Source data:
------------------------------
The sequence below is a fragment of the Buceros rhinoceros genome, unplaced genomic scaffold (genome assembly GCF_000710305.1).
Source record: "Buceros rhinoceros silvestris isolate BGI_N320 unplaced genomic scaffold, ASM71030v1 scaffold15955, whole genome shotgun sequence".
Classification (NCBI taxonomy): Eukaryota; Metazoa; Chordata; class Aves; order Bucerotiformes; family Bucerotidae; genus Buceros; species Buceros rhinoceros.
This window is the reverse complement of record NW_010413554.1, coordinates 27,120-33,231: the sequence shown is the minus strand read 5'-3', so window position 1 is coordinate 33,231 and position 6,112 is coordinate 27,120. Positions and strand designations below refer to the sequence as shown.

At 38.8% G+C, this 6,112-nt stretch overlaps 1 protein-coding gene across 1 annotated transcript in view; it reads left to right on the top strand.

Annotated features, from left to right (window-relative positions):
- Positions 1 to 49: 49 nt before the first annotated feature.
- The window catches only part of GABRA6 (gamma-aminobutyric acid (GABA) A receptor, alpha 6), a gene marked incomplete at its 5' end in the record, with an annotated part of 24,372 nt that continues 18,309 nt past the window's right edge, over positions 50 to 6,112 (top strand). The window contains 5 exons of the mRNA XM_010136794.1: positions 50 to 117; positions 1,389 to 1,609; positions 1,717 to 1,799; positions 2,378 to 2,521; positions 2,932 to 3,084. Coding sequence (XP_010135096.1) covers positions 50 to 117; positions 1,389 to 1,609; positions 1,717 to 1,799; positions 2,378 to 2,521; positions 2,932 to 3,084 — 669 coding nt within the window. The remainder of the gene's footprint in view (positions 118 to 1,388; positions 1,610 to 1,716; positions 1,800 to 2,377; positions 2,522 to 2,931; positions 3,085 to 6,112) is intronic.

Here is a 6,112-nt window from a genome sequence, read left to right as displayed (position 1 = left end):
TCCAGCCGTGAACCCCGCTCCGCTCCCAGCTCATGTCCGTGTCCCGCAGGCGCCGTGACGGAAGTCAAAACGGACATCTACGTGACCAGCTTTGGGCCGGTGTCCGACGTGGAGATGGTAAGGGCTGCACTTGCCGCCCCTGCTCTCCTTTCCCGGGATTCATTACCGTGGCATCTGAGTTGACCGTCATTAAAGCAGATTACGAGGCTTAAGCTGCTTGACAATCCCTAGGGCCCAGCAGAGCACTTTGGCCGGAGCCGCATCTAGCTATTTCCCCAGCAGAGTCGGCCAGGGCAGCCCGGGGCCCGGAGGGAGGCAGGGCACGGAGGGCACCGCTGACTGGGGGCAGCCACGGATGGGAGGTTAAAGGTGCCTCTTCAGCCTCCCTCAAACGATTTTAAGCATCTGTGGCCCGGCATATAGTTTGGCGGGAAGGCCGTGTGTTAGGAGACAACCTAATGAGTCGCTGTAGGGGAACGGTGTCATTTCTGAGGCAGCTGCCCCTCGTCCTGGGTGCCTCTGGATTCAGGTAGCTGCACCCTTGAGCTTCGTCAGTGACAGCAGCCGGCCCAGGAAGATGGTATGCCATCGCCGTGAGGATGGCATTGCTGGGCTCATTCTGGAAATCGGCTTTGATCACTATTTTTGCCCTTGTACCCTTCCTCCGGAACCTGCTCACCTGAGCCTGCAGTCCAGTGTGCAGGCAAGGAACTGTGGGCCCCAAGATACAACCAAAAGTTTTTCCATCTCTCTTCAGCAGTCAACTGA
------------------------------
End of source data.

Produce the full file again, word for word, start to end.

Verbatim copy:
The sequence below is a fragment of the Buceros rhinoceros genome, unplaced genomic scaffold (genome assembly GCF_000710305.1).
Source record: "Buceros rhinoceros silvestris isolate BGI_N320 unplaced genomic scaffold, ASM71030v1 scaffold15955, whole genome shotgun sequence".
Classification (NCBI taxonomy): Eukaryota; Metazoa; Chordata; class Aves; order Bucerotiformes; family Bucerotidae; genus Buceros; species Buceros rhinoceros.
This window is the reverse complement of record NW_010413554.1, coordinates 27,120-33,231: the sequence shown is the minus strand read 5'-3', so window position 1 is coordinate 33,231 and position 6,112 is coordinate 27,120. Positions and strand designations below refer to the sequence as shown.

At 38.8% G+C, this 6,112-nt stretch overlaps 1 protein-coding gene across 1 annotated transcript in view; it reads left to right on the top strand.

Annotated features, from left to right (window-relative positions):
- Positions 1 to 49: 49 nt before the first annotated feature.
- The window catches only part of GABRA6 (gamma-aminobutyric acid (GABA) A receptor, alpha 6), a gene marked incomplete at its 5' end in the record, with an annotated part of 24,372 nt that continues 18,309 nt past the window's right edge, over positions 50 to 6,112 (top strand). The window contains 5 exons of the mRNA XM_010136794.1: positions 50 to 117; positions 1,389 to 1,609; positions 1,717 to 1,799; positions 2,378 to 2,521; positions 2,932 to 3,084. Coding sequence (XP_010135096.1) covers positions 50 to 117; positions 1,389 to 1,609; positions 1,717 to 1,799; positions 2,378 to 2,521; positions 2,932 to 3,084 — 669 coding nt within the window. The remainder of the gene's footprint in view (positions 118 to 1,388; positions 1,610 to 1,716; positions 1,800 to 2,377; positions 2,522 to 2,931; positions 3,085 to 6,112) is intronic.

Here is a 6,112-nt window from a genome sequence, read left to right as displayed (position 1 = left end):
TCCAGCCGTGAACCCCGCTCCGCTCCCAGCTCATGTCCGTGTCCCGCAGGCGCCGTGACGGAAGTCAAAACGGACATCTACGTGACCAGCTTTGGGCCGGTGTCCGACGTGGAGATGGTAAGGGCTGCACTTGCCGCCCCTGCTCTCCTTTCCCGGGATTCATTACCGTGGCATCTGAGTTGACCGTCATTAAAGCAGATTACGAGGCTTAAGCTGCTTGACAATCCCTAGGGCCCAGCAGAGCACTTTGGCCGGAGCCGCATCTAGCTATTTCCCCAGCAGAGTCGGCCAGGGCAGCCCGGGGCCCGGAGGGAGGCAGGGCACGGAGGGCACCGCTGACTGGGGGCAGCCACGGATGGGAGGTTAAAGGTGCCTCTTCAGCCTCCCTCAAACGATTTTAAGCATCTGTGGCCCGGCATATAGTTTGGCGGGAAGGCCGTGTGTTAGGAGACAACCTAATGAGTCGCTGTAGGGGAACGGTGTCATTTCTGAGGCAGCTGCCCCTCGTCCTGGGTGCCTCTGGATTCAGGTAGCTGCACCCTTGAGCTTCGTCAGTGACAGCAGCCGGCCCAGGAAGATGGTATGCCATCGCCGTGAGGATGGCATTGCTGGGCTCATTCTGGAAATCGGCTTTGATCACTATTTTTGCCCTTGTACCCTTCCTCCGGAACCTGCTCACCTGAGCCTGCAGTCCAGTGTGCAGGCAAGGAACTGTGGGCCCCAAGATACAACCAAAAGTTTTTCCATCTCTCTTCAGCAGTCAACTGA